Category Archives: Recipes

Candida? Thrush? Eczema? Kefir!

Read my article on Selene River Press: Candida, Thrush, or Eczema got you Down? Try Kefir! 

cultured-dairy-kefir-actual-size

B-e-a-utiful Kefir Grains…photo by Sandrine Love

Want to know more? Find recipes for making kefir with grains, a starter packet, or from a previous batch of kefir in my latest book, Culturing Dairy (Part II of the series on Cooking Techniques for the Gut and Psychology Syndrome Diet (GAPS) )

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Looks like sour cream, tastes like sour cream…?

For more information about sour cream in America, and recipes to make your own with ease…check out my latest article on Selene River Press

Fresh, raw cream

Fresh, raw cream…the source of sour(ed) cream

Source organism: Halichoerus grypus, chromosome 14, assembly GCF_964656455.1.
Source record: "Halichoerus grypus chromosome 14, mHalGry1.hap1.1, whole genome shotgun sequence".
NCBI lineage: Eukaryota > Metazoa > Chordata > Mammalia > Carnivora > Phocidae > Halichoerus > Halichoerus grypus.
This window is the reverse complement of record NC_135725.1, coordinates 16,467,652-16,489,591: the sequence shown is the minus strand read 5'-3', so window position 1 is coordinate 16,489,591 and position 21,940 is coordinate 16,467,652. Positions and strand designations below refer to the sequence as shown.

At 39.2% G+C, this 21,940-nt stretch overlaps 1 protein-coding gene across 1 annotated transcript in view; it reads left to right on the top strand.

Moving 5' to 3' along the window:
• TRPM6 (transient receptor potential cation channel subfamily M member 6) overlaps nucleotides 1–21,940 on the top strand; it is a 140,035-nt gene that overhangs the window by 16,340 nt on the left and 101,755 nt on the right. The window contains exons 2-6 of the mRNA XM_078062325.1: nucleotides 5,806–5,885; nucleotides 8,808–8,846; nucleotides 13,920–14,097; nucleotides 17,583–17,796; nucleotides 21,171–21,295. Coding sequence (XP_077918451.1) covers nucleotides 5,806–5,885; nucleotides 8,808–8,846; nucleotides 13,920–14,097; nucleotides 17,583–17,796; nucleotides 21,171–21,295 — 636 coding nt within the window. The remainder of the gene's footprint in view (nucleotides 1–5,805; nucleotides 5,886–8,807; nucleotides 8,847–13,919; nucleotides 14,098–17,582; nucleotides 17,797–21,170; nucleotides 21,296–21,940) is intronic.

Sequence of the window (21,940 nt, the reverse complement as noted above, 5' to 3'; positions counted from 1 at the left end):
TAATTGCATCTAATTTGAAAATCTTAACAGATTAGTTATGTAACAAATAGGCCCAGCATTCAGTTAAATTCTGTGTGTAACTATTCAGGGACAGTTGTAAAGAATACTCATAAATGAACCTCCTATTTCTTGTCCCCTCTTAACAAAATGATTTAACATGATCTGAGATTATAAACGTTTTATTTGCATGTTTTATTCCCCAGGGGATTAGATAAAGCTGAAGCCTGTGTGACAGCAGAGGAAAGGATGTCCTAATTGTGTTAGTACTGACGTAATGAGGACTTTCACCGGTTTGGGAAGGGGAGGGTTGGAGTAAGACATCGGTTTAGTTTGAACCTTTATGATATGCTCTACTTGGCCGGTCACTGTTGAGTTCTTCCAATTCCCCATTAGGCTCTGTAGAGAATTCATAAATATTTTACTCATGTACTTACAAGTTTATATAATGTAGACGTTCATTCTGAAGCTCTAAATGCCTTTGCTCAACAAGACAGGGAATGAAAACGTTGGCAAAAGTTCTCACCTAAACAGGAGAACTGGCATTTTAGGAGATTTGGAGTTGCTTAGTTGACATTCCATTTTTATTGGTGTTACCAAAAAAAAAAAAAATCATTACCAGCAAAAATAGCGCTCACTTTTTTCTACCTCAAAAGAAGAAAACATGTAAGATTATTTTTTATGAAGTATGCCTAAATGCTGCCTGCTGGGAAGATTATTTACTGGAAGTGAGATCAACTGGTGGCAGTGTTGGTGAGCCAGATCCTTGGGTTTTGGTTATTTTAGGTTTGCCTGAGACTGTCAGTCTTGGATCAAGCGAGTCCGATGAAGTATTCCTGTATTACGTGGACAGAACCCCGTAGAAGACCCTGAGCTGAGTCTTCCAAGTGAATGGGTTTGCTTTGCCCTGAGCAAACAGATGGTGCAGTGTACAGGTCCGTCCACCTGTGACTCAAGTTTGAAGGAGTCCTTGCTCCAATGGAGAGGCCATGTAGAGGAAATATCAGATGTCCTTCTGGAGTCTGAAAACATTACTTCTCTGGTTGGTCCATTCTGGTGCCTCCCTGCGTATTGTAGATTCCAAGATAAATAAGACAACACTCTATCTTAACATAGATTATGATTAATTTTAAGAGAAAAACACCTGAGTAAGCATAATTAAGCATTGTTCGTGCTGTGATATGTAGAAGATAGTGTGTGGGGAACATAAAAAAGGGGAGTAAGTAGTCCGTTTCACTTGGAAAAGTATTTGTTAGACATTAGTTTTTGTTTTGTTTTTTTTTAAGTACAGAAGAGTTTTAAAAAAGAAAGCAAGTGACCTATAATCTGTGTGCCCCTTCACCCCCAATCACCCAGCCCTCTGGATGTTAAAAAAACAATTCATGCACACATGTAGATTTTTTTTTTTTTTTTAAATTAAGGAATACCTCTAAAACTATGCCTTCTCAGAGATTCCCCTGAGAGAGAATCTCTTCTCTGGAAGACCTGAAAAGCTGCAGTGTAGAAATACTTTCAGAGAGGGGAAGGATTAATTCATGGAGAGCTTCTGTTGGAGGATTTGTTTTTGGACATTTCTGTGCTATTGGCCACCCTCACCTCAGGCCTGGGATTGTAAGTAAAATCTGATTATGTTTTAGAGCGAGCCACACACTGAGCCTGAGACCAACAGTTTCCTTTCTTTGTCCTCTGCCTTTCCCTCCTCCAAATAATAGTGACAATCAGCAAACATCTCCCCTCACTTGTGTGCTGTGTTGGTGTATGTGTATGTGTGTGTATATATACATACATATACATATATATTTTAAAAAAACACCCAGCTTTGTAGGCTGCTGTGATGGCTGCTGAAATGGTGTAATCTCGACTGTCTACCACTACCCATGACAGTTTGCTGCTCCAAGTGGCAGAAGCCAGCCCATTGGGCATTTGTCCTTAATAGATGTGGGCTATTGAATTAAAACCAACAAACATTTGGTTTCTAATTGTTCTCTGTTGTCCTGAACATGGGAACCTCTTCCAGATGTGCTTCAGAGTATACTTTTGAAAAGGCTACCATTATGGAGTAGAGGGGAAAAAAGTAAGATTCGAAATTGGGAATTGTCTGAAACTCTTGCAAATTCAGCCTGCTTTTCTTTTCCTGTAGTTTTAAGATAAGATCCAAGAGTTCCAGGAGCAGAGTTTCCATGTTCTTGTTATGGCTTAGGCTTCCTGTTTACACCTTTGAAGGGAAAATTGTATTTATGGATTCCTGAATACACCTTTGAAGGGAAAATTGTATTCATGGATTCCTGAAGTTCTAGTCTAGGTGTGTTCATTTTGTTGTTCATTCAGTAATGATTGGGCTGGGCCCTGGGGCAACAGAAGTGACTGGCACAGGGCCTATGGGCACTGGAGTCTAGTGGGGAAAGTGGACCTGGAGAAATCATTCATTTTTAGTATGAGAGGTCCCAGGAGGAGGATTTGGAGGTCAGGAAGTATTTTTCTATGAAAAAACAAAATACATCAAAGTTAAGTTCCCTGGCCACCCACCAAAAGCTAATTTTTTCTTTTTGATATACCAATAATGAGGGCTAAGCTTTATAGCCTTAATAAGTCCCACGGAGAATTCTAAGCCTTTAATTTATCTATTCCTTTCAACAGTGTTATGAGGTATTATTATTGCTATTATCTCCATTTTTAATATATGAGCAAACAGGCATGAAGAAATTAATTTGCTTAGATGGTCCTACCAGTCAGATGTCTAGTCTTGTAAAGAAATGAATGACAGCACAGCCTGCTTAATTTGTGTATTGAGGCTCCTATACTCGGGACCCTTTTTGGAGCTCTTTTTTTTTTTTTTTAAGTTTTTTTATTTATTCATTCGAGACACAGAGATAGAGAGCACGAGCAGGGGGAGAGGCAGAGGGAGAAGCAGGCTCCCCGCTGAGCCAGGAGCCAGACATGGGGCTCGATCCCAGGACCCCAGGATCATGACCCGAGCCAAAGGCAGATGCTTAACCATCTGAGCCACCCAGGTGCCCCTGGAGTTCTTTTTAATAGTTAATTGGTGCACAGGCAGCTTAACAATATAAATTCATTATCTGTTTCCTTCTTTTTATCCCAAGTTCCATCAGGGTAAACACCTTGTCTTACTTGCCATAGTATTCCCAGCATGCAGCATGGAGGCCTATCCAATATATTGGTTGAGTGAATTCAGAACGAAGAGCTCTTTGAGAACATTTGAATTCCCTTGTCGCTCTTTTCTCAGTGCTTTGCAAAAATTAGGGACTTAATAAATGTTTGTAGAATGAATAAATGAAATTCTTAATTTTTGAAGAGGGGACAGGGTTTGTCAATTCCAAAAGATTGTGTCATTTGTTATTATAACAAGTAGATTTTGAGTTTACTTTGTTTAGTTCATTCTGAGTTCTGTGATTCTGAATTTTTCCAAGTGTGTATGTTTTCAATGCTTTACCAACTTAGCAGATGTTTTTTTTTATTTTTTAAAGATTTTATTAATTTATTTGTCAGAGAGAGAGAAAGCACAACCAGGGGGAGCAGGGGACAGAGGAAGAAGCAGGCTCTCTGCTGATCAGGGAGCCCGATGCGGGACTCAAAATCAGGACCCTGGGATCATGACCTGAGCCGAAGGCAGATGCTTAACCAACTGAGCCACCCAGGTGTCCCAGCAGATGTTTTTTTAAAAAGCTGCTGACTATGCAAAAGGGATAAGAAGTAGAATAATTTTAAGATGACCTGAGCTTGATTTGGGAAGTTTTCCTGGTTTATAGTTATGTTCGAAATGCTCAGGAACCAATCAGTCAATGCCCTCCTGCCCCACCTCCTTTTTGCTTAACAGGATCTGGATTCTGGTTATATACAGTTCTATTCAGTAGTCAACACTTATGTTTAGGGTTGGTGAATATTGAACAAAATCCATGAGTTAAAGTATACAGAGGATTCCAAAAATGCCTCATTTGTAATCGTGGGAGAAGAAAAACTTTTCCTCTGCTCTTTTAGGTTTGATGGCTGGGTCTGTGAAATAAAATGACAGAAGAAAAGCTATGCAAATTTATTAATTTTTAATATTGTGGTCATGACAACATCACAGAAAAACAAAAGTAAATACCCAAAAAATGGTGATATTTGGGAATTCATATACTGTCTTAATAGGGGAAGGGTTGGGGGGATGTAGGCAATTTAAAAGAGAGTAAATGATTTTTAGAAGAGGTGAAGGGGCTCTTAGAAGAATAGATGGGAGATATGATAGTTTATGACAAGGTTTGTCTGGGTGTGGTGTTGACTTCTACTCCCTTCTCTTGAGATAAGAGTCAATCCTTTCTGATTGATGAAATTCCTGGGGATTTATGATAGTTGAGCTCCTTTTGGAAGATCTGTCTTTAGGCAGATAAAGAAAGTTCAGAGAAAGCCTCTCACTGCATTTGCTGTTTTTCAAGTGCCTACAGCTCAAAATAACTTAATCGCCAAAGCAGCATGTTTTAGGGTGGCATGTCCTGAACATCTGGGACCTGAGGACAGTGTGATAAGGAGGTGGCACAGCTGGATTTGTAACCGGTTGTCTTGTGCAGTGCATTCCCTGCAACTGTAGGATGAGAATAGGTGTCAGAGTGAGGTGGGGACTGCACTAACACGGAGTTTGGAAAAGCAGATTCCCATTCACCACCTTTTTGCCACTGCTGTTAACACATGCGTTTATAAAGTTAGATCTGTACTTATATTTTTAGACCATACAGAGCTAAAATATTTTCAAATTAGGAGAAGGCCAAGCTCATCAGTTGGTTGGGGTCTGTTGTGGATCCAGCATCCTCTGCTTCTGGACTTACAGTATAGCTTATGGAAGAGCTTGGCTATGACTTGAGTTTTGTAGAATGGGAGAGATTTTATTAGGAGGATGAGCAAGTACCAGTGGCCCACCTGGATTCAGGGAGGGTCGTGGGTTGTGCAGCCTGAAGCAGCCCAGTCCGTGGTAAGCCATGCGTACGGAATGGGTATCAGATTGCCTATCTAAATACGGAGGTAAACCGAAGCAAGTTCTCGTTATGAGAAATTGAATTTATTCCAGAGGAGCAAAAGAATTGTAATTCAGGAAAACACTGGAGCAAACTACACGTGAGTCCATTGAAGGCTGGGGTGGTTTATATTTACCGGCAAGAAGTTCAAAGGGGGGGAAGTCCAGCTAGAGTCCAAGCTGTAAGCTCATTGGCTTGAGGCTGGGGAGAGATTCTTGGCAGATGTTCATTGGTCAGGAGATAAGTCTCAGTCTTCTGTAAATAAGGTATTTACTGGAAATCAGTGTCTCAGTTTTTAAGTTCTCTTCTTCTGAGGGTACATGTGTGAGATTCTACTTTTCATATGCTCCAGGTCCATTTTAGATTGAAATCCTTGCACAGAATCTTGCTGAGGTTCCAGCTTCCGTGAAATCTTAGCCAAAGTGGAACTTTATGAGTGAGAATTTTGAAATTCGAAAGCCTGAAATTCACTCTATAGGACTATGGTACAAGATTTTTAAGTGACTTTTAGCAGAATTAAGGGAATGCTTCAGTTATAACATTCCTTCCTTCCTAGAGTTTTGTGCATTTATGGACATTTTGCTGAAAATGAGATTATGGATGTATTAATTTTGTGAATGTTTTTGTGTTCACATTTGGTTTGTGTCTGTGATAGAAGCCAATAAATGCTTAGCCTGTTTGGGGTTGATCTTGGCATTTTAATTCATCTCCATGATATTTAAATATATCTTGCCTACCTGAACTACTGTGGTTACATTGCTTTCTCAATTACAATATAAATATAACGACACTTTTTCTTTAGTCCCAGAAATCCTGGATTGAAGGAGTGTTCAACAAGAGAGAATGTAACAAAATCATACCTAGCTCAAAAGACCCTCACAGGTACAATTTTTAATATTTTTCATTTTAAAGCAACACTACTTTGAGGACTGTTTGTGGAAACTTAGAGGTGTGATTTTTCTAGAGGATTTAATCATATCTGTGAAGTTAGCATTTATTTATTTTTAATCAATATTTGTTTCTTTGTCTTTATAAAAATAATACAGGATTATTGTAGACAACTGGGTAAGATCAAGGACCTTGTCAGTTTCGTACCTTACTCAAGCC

Photo by Sandrine Love

 

 

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Lactose-free? This Yogurt’s for You!

raw-milk-yogurt-lrcf

Beautiful, silky, and lactose-free raw yogurt!

I am blessed to be living in a cow-share state, Colorado…a cow-share state is one where individuals can access delicious, nutritious, clean, fresh raw milk. I am also blessed to be a part of a cow-share at a biodynamic dairy farm in Boulder, Light Root Community Farm.

 

I was invited to teach a class on how to Culture Dairy at the farm last week. I taught those who attended the traditional techniques of making yogurt, creme fraiche, and kefir with raw milk and raw cream. I also went over the benefits of raw versus pasteurized milk and cream.

 

Culturing milk and cream is a very easy thing to do once you know how to do it…and there are a myriad of benefits to doing so. Even organic liquid milk can be hard for the body to digest because of the presence of lactose, a milk sugar, and casein, a milk protein. Culturing milk or cream will predigest the lactose and the casein for you, which will make yogurt, creme fraiche, and kefir easy on your digestive system.